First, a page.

Phelps: 'Worst kind of teammate'

KANSAS CITY, Mo. -- When David Phelps measures his pain and suffering, the tiebreaking home run Salvador Perez hit wasn't nearly as hurtful as the two walks that preceded it.

Those were the killers. His Yankees teammates had scratched out three runs in the top of the sixth inning to knot the game against the Kansas City Royals at three. Then, Phelps walked Billy Butler and Alex Gordon to start the bottom of the inning. Perez, picking on a pitch that probably wasn't even a strike, then slammed an 0-1 delivery over the fence in left, and the Yankees were on their way to an 8-4 loss that had Phelps feeling worse than anyone else in a subdued visitor's clubhouse.

"Those were the two biggest at-bats of the game," said Phelps (1-4), whose team has lost his past five road starts. "We had just scored three runs. Worst kind of teammate right there. We have all the momentum right there, and in nine pitches, I give it right back."

It didn't help anybody's mood that the ball Perez hit wasn't even a strike.

"It was down and in," Phelps said. "I was shocked that he hit it like he did. But you got to hand it to him. He put a pretty good swing on it. It was down at his shoetops."

It didn't look like a strike from where manager Joe Girardi was standing.

"The two walks really hurt him," Girardi said. "Then the pitch to Perez is down and in -- not even a strike -- and he hits it out of the ballpark."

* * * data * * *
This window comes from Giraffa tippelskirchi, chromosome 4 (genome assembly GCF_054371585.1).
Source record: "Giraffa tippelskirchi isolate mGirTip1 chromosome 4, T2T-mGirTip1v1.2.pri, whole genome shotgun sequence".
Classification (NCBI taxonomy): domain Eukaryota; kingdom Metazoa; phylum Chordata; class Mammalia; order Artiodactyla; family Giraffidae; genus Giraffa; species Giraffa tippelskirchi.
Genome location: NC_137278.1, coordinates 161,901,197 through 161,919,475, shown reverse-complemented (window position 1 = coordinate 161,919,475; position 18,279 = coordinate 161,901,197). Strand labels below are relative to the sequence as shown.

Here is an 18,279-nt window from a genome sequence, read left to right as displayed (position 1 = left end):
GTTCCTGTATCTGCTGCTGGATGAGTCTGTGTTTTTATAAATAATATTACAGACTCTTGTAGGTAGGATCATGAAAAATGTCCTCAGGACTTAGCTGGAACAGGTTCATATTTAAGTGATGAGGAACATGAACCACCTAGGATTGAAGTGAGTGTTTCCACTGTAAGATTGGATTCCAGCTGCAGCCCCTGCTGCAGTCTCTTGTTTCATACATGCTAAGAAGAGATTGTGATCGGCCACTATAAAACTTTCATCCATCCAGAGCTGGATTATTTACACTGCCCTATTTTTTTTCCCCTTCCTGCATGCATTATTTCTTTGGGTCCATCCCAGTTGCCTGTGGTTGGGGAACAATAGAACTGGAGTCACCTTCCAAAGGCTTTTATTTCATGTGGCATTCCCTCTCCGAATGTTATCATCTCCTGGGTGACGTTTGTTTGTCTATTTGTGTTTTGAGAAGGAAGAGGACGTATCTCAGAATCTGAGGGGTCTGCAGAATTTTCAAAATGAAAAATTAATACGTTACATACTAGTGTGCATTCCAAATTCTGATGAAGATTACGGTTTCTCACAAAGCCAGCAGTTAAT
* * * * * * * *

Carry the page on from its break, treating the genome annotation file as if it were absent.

One pitch after Perez's home run, Lorenzo Cain tripled and later scored on an RBI single for a 7-3 lead which must have seemed massive to the run-impoverished Yankees attack.

"I was just trying to be too fine. I was trying to be a little too perfect," Phelps said. "I've got to trust my stuff and just throw the ball over the plate. I'm making the game a lot harder than it needs to be."

Some good news: Carlos Beltran got his first hit since coming back from the DL, breaking an 0-for-9 slide with an RBI double that keyed the three-run sixth. Before the game, Girardi predicted the switch-hitting designated hitter would shake off the rust and start helping an offense that needs all the help it can muster.

"It's always good once you do something good to help the team," Beltran said. "Unfortunately, we just didn't win this one. They pitched a good game. So hopefully tomorrow we come back."

Day by day, Beltran said. he's feeling a big more comfortable.

"A little better. I feel a little better. Every day I come to the ballpark and go to the cage and work on my swing and try to get the rhythm and get the timing. The only way I'm going to get it is by playing."

So how close is he to 100 percent?

"One day, two days isn't going to do it. You have to basically play every time, and with playing time that will come. I cannot tell you. I wish I could know."

Solarte comes up big: Yangervis Solarte drove in two runs for the first time since May 11 at Milwaukee. He also had a double and scored in the ninth.